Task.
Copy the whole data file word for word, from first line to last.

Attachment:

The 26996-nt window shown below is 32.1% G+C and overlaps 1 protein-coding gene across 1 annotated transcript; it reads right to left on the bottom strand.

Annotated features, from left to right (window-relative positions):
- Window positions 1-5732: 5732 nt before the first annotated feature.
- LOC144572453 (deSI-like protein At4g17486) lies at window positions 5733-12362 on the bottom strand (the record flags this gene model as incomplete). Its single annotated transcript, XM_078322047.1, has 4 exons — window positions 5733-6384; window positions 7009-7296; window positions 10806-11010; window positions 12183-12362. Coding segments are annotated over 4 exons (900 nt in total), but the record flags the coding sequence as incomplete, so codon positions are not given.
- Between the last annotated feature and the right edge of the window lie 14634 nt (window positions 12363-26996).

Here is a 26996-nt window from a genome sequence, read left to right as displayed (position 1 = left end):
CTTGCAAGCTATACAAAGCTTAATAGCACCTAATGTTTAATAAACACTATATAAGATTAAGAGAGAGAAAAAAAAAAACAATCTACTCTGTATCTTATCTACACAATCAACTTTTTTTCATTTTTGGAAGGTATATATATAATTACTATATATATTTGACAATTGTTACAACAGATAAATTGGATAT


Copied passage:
The 26996-nt window shown below is 32.1% G+C and overlaps 1 protein-coding gene across 1 annotated transcript; it reads right to left on the bottom strand.

Annotated features, from left to right (window-relative positions):
- Window positions 1-5732: 5732 nt before the first annotated feature.
- LOC144572453 (deSI-like protein At4g17486) lies at window positions 5733-12362 on the bottom strand (the record flags this gene model as incomplete). Its single annotated transcript, XM_078322047.1, has 4 exons — window positions 5733-6384; window positions 7009-7296; window positions 10806-11010; window positions 12183-12362. Coding segments are annotated over 4 exons (900 nt in total), but the record flags the coding sequence as incomplete, so codon positions are not given.
- Between the last annotated feature and the right edge of the window lie 14634 nt (window positions 12363-26996).

Here is a 26996-nt window from a genome sequence, read left to right as displayed (position 1 = left end):
CTTGCAAGCTATACAAAGCTTAATAGCACCTAATGTTTAATAAACACTATATAAGATTAAGAGAGAGAAAAAAAAAAACAATCTACTCTGTATCTTATCTACACAATCAACTTTTTTTCATTTTTGGAAGGTATATATATAATTACTATATATATTTGACAATTGTTACAACAGATAAATTGGATAT